The applicant pool for excellent private colleges and universities has expanded because of our collective efforts to make education available to everyone. As I've mentioned, Bowdoin received over 6,000 applications this year for 485 spots, and we admitted 18 percent of those students. Brown had over 30,000 applications this year and admitted about nine percent, while Harvard admitted only seven percent of their 30,489 applicants. Of course, one reason for the steep growth in applications is the Common Application, which makes it possible for students to apply with relative ease to many colleges. But more importantly, our applicant pools have grown because we are reaching out to excellent students from across America and the world regardless of their financial means. By improving accessibility, our nation's top colleges and universities — including Bowdoin — are now attractive possibilities for whole groups of students who live outside what was previously our traditional recruitment areas — students who may have never before thought of Bowdoin, or Brown, or Harvard.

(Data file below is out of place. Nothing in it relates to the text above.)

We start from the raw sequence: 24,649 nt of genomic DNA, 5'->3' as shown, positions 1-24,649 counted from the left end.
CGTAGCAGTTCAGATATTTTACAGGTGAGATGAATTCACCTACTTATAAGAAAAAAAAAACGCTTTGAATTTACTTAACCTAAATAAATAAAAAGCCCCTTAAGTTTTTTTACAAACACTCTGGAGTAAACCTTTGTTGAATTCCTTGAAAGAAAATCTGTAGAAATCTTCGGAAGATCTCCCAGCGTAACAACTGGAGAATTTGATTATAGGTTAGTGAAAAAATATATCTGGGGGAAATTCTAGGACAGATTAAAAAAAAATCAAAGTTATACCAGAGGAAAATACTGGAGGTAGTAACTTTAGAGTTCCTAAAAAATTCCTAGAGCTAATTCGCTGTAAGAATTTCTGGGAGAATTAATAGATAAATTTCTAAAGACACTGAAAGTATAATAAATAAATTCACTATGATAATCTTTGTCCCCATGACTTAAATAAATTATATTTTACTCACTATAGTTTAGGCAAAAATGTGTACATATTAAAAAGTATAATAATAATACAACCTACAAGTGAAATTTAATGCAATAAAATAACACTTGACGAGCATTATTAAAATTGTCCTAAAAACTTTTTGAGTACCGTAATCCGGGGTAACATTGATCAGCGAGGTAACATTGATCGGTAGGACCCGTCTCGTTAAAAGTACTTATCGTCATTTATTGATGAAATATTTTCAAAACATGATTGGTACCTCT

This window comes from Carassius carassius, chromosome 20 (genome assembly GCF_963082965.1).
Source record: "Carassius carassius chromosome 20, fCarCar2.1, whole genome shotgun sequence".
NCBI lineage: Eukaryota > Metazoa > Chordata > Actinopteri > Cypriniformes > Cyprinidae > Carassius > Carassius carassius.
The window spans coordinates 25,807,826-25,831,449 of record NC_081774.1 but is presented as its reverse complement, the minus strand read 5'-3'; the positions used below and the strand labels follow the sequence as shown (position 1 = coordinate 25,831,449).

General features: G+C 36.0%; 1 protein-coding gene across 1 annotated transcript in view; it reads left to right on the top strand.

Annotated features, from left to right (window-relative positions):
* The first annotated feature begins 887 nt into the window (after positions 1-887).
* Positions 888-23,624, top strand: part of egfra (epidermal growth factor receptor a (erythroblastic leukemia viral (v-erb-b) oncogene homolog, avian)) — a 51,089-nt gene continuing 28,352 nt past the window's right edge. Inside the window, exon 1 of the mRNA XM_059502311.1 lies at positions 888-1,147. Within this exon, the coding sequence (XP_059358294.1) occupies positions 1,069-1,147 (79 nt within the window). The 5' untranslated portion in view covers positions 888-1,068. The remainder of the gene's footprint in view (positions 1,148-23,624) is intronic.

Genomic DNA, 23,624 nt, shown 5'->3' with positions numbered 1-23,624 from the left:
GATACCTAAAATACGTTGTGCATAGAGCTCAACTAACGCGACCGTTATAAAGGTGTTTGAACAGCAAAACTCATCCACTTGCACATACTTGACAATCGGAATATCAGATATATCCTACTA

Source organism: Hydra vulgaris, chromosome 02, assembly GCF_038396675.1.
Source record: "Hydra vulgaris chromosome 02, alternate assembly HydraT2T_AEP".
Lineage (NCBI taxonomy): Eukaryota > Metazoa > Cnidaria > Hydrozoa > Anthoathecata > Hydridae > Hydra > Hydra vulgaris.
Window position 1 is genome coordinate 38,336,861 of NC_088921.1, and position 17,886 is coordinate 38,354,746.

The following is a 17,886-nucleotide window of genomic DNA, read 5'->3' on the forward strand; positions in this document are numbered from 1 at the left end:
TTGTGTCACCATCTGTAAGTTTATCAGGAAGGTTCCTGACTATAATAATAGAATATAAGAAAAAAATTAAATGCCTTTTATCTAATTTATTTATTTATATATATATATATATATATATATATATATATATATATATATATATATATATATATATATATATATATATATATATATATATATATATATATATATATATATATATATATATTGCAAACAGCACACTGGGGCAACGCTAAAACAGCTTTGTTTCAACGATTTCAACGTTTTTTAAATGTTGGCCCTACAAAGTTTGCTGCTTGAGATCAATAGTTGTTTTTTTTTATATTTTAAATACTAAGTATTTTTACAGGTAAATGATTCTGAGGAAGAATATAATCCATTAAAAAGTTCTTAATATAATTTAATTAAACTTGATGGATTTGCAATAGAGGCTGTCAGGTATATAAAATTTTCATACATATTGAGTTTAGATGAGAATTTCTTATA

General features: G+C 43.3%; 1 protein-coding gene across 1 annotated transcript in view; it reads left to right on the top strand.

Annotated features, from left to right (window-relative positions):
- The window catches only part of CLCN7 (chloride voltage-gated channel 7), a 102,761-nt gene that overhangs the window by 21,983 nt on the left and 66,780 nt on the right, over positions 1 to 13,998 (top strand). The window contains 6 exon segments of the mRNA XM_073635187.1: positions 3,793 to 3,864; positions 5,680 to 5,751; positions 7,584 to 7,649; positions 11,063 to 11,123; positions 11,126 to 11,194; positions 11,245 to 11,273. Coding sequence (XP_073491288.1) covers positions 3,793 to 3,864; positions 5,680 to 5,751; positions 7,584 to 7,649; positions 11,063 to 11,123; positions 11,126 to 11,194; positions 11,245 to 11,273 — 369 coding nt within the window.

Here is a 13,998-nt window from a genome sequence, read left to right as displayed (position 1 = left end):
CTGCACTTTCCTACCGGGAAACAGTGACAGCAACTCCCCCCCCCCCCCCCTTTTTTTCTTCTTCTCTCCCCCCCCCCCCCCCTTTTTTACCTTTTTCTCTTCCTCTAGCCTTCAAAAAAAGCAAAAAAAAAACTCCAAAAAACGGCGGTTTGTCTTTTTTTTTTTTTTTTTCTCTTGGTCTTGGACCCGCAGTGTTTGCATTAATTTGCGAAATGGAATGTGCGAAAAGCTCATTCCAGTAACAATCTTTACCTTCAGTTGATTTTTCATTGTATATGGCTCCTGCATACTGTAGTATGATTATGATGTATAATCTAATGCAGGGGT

As a result of these increased applications, and the fact that our best colleges and universities have not grown substantially, there are many more excellent applicants than we have spots available.
These efforts to expand our reach, the "flight to quality," and the coincident problems that are occurring in public education have reinforced the position of private liberal arts colleges and universities in a manner we would not have predicted even a decade ago, when many were concerned about the demise of the liberal arts model. This phenomenon is not limited to the very best private colleges and universities. Given the quality of the students Bowdoin attracts and is now matriculating, schools further down the reputation chain are seeing students they never dreamed would be attracted to their schools. Reports from the educational marketplace indicate heavy demand at most levels in private education.